A Comparison of Vasopressin and Epinephrine for Out-of-Hospital Cardiopulmonary Resuscitation - Vasopressin vs. Epinephrine for Out-of-Hospital Cardiopulmonary Resuscitation
The goal of the trial was to evaluate the efficacy of vasopressin versus epinephrine in increasing survival to hospital admission among patients undergoing out-of-hospital cardiac arrest.
Patients Screened: 5,967
Patients Enrolled: 1,219
Mean Follow Up: Hospital discharge
Mean Patient Age: Mean age 66 years
Adults with an out-of-hospital cardiac arrest who presented with ventricular fibrillation, pulseless electrical activity, or asystole requiring cardiopulmonary resuscitation with vasopressor therapy
Successful defibrillation without the administration of a vasopressor, documented terminal illness, lack of intravenous access, hemorrhagic shock, pregnancy, cardiac arrest after trauma, age <18 years, and presence of a do-not-resuscitate order
Survival to hospital admission
Survival to hospital discharge
Patients with an out-of-hospital cardiac arrest were randomized to two injections of either vasopressin (40 IU; n=589) or epinephrine (1 mg; n=597). Patients were treated with additional epinephrine if needed. The study was conducted in Austria, Germany, and Switzerland.
Survival to hospital admission did not differ significantly between the vasopressin arm and the epinephrine arm in the overall population (36.3% vs. 31.2%, p=0.06), or among patients with ventricular fibrillation (46.2% vs. 43.0%, p=0.48) or those with pulseless electrical activity (33.7% vs. 30.5%, p=0.65).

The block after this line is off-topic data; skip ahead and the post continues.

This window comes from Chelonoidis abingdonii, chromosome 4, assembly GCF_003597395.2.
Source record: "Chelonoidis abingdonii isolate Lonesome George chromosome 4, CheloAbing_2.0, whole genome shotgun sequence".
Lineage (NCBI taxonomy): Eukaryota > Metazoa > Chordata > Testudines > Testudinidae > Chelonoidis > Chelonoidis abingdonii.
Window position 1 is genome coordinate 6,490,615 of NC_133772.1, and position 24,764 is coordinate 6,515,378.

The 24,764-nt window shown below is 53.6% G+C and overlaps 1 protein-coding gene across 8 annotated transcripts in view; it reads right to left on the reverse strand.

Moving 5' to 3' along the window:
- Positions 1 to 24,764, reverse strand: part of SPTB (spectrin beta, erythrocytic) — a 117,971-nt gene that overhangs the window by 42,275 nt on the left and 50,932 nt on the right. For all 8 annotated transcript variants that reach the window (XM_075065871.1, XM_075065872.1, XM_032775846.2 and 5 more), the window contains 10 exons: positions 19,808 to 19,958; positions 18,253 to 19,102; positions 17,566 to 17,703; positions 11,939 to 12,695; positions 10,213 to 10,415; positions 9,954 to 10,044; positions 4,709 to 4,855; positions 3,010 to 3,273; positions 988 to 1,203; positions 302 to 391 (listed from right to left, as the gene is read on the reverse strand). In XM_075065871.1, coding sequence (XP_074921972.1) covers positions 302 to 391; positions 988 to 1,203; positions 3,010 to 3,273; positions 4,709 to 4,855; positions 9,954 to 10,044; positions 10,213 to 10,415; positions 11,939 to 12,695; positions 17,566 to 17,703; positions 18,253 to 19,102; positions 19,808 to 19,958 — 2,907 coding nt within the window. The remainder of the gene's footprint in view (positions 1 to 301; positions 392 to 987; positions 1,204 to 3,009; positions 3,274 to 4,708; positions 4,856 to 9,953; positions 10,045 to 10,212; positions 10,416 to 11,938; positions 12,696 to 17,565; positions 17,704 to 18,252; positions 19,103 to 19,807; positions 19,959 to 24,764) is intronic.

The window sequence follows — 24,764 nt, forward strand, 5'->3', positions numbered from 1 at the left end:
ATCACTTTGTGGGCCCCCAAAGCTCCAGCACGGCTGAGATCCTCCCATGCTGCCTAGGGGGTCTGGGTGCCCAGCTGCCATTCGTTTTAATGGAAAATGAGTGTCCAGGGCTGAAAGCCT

However, vasopressin use was associated with significantly higher rates of hospital admission in patients with asystole (29.0% vs. 20.3%, p=0.02). Likewise, there was no difference in survival to hospital discharge overall (9.9% each, p=0.99) or in the subgroups of patients with ventricular fibrillation (17.8% vs. 19.2%, p=0.70) or pulseless electrical activity (5.9% vs. 8.6%, p=0.47), but survival to hospital discharge was higher in patients with asystole in the vasopressin arm (4.7% vs. 1.5%, p=0.04).
In patients in whom spontaneous circulation was not restored with the two injections of the study drug (n=732), additional treatment with epinephrine in the vasopressin arm was associated with increased rate of survival to both hospital admission (25.7% vs. 16.4%, p=0.002) and hospital discharge (6.2% vs. 1.7%, p=0.002) compared to the epinephrine arm. Among patients who survived to discharge, there was no difference in cerebral performance by treatment group (good cerebral performance 32.6% vs. 34.8%, p=0.99).
Among patients undergoing out-of-hospital cardiac arrest, treatment with vasopressin was not associated with increased survival to hospital admission or discharge compared with treatment with epinephrine. Unlike prior animal studies, treatment with vasopressin was not more effective than epinephrine in the subgroup of patients with ventricular fibrillation and pulseless electrical activity. The only subgroup to show a significant benefit was patients with asystole.
The authors speculate that vasopressin may result in better coronary perfusion pressure during cardiac resuscitation because it may be a more effective vasopressor than epinephrine in patients with asystole. Another important subgroup finding was the increased survival in patients in the vasopressin arm who received an additional dose of epinephrine, suggesting the combination of the two drugs may be superior to epinephrine alone. However, the analysis was post hoc and further studies would be needed to validate the hypothesis.
Wenzel V, Krismer AC, Arntz RH, et al. A Comparison of Vasopressin and Epinephrine for Out-of-Hospital Cardiopulmonary Resuscitation. N Engl J Med 2004;350:105-13.
Keywords: Vasopressins, Out-of-Hospital Cardiac Arrest, Epinephrine, Vasoconstrictor Agents, Cardiopulmonary Resuscitation, Ventricular Fibrillation
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